Energy boom brings challenges to Baggs |

Energy boom brings challenges to Baggs

— Hardly anyone denies that an energy boom near this Wyoming border town is taking its toll. Some say they have noticed an increase in traffic heading north and south through town on Wyoming State Highway 789, or heading east and west on State Highway 70 with traffic from Riverside and other south central Wyoming towns.

Baggs’ two motels that typically report a handful of travelers have lately been booked with up to 30 guests. Others easily can pinpoint new faces in the tight-knit town with a population of less than 400.

But since he took a job with the Baggs Police Department this summer, the town’s police chief and one-man force, Mark Lapinskas, has charted an increase in crime, which he has no reason to believe will scale back any time soon.

At least seven major oil companies have submitted proposals to drill 592 new gas wells at Desolation Flats, an area 14 miles west of Baggs. Energy exploration at the rate of about two wells per 640 acres is slated for the next 20 years on current leases in the Desolation Flats Project Area, according to a filing by the Environmental Protection Agency.

It’s the transient type of workers that oil and gas exploration and development tend to bring with it that makes Lapinskas nervous about keeping safe the small town that he calls his “own slice of heaven.”

“It’s hard to get a family guy to work on an oil rig,” Lapinskas said. “They work hard, they play hard. The kind of people who come to work here are rough.”

Calls for police service and the number of cases have almost doubled in the past year, Lapinskas reported. Ten months ago, soon after the department started tracking its call loads, Baggs police received 20 calls for service and had reported four cases under investigation. Also, last February, the department reported no callouts, or calls that police responded to that didn’t require action or follow-up. November, however, reported 36 calls for police service, with 10 cases under investigation and 15 call outs.

“You’ve got to expect it when you have a transient population,” he said. “It’s a whole different attitude. I just want to look at it proactively.”

Lapinskas said he was considering asking town council members to fund another officer position, but halted that request after learning about the city’s expensive and state-mandated plans to invest in a water treatment upgrade.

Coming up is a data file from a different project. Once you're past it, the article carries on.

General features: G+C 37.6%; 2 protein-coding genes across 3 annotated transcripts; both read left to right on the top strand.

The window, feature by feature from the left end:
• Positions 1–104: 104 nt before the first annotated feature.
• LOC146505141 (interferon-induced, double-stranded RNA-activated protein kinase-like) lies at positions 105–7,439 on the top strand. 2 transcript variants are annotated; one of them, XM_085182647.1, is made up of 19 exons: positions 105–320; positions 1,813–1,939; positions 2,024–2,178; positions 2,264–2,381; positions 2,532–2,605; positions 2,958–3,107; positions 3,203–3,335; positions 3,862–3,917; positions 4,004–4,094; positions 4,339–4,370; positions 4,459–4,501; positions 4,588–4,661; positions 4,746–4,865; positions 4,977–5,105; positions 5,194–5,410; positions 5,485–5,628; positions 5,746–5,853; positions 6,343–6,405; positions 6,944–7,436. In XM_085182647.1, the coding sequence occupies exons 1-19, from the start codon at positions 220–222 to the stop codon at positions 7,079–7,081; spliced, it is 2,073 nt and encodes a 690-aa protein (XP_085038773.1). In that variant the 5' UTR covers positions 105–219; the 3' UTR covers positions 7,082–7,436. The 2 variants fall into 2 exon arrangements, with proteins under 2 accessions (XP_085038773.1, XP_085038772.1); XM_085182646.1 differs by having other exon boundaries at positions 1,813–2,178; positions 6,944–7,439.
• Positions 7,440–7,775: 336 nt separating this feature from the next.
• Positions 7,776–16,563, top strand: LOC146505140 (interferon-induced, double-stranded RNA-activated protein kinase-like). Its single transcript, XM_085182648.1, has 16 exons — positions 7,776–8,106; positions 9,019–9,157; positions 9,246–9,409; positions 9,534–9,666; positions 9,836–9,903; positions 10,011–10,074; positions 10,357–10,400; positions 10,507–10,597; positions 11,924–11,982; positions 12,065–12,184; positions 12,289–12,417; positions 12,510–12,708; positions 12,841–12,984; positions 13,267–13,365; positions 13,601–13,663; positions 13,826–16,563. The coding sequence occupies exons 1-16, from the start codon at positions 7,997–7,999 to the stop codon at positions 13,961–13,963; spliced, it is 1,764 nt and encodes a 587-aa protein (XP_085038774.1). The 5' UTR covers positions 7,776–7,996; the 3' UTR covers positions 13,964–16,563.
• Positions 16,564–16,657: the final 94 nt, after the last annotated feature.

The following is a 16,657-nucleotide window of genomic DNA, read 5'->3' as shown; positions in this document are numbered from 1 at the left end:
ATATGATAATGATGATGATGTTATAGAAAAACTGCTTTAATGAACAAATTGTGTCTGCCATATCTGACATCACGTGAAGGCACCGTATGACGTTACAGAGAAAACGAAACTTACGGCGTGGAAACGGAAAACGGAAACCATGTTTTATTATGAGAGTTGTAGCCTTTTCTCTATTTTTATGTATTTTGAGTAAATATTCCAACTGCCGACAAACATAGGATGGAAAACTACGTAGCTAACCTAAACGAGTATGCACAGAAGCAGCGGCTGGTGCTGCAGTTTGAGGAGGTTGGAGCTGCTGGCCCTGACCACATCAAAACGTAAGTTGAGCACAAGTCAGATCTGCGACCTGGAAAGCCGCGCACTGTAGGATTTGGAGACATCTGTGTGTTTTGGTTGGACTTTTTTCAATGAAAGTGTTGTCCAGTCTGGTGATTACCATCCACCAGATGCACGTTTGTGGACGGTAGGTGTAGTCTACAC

But some oil companies evidently are aware of the potential impact that an influx of energy workers could have on a small town such as Baggs. In 2004, the department received the equivalent of almost $40,000 in grant money and donations, almost half of which came from energy companies. The Baggs Police Department is budgeted for about $5,000 a year for operating costs, excluding salary, Lapinskas said.

Devon Energy donated a 2002 Chevy Silverado four-wheel drive pickup that the department will use to replace its one police sedan. Merit Energy donated $3,000 that the department will use to outfit the truck, Lapinskas said. Donations from other companies such as Wal-Mart and State Farm Insurance will go toward outfitting the department with video surveillance for the police vehicle, ballistic or bulletproof vests and a portable radio.

Still, town council members don’t seem to be worried about what an increase in the energy business could mean to their small town. Four of the five town council members are or have been employed with an energy company working in the area, they said.

More localized energy development could open up high-paying jobs for residents, said Mayor Bernie Caracena, who works for Devon Energy.

Caracena said his company recently hired two men from Baggs, ages 20 and 21.

“Wyoming has a lot of retail jobs but they don’t pay much,” he said. “There are a lot of entry-level opportunities (in energy) that offer a livable wage. It’s good to have more jobs, though I don’t know if we have the housing to support it.”

Council member Jim McConahay said the energy boom probably would influence Baggs, but it would be on a fluctuating basis as the drilling and exploration tend to slow down in the winter months.

He did note that the town’s trailer park has recently been filled with residents, reversing a longtime trend. Still, he thought that energy companies would work to offset their impact near towns they drill.

“I think in every place that energy companies are a major player they are very conscientious,” he said.

Amy Hatten can be reached at 824-7031 or

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